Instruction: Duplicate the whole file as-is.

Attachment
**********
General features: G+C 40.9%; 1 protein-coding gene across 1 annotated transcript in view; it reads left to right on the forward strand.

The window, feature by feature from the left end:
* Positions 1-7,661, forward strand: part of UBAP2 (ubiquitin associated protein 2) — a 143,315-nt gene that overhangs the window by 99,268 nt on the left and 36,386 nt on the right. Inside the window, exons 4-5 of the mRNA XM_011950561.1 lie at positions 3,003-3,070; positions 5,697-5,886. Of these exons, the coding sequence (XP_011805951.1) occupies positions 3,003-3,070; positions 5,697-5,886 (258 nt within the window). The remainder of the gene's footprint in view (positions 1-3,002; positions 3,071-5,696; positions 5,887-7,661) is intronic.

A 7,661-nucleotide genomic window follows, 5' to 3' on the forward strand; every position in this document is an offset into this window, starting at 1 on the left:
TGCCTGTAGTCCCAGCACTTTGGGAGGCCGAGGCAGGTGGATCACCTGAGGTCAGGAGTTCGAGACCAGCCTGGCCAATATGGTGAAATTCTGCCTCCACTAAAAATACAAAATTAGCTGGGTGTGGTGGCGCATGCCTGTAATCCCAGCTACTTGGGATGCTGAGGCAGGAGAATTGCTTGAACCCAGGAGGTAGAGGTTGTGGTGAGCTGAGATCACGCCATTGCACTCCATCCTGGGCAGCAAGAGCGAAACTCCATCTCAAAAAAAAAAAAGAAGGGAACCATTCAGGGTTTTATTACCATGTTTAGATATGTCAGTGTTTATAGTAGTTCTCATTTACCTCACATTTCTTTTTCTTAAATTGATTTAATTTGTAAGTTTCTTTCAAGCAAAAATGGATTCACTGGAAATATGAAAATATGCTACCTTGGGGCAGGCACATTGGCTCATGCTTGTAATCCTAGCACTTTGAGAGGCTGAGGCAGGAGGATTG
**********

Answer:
General features: G+C 40.9%; 1 protein-coding gene across 1 annotated transcript in view; it reads left to right on the forward strand.

The window, feature by feature from the left end:
* Positions 1-7,661, forward strand: part of UBAP2 (ubiquitin associated protein 2) — a 143,315-nt gene that overhangs the window by 99,268 nt on the left and 36,386 nt on the right. Inside the window, exons 4-5 of the mRNA XM_011950561.1 lie at positions 3,003-3,070; positions 5,697-5,886. Of these exons, the coding sequence (XP_011805951.1) occupies positions 3,003-3,070; positions 5,697-5,886 (258 nt within the window). The remainder of the gene's footprint in view (positions 1-3,002; positions 3,071-5,696; positions 5,887-7,661) is intronic.

A 7,661-nucleotide genomic window follows, 5' to 3' on the forward strand; every position in this document is an offset into this window, starting at 1 on the left:
TGCCTGTAGTCCCAGCACTTTGGGAGGCCGAGGCAGGTGGATCACCTGAGGTCAGGAGTTCGAGACCAGCCTGGCCAATATGGTGAAATTCTGCCTCCACTAAAAATACAAAATTAGCTGGGTGTGGTGGCGCATGCCTGTAATCCCAGCTACTTGGGATGCTGAGGCAGGAGAATTGCTTGAACCCAGGAGGTAGAGGTTGTGGTGAGCTGAGATCACGCCATTGCACTCCATCCTGGGCAGCAAGAGCGAAACTCCATCTCAAAAAAAAAAAAGAAGGGAACCATTCAGGGTTTTATTACCATGTTTAGATATGTCAGTGTTTATAGTAGTTCTCATTTACCTCACATTTCTTTTTCTTAAATTGATTTAATTTGTAAGTTTCTTTCAAGCAAAAATGGATTCACTGGAAATATGAAAATATGCTACCTTGGGGCAGGCACATTGGCTCATGCTTGTAATCCTAGCACTTTGAGAGGCTGAGGCAGGAGGATTG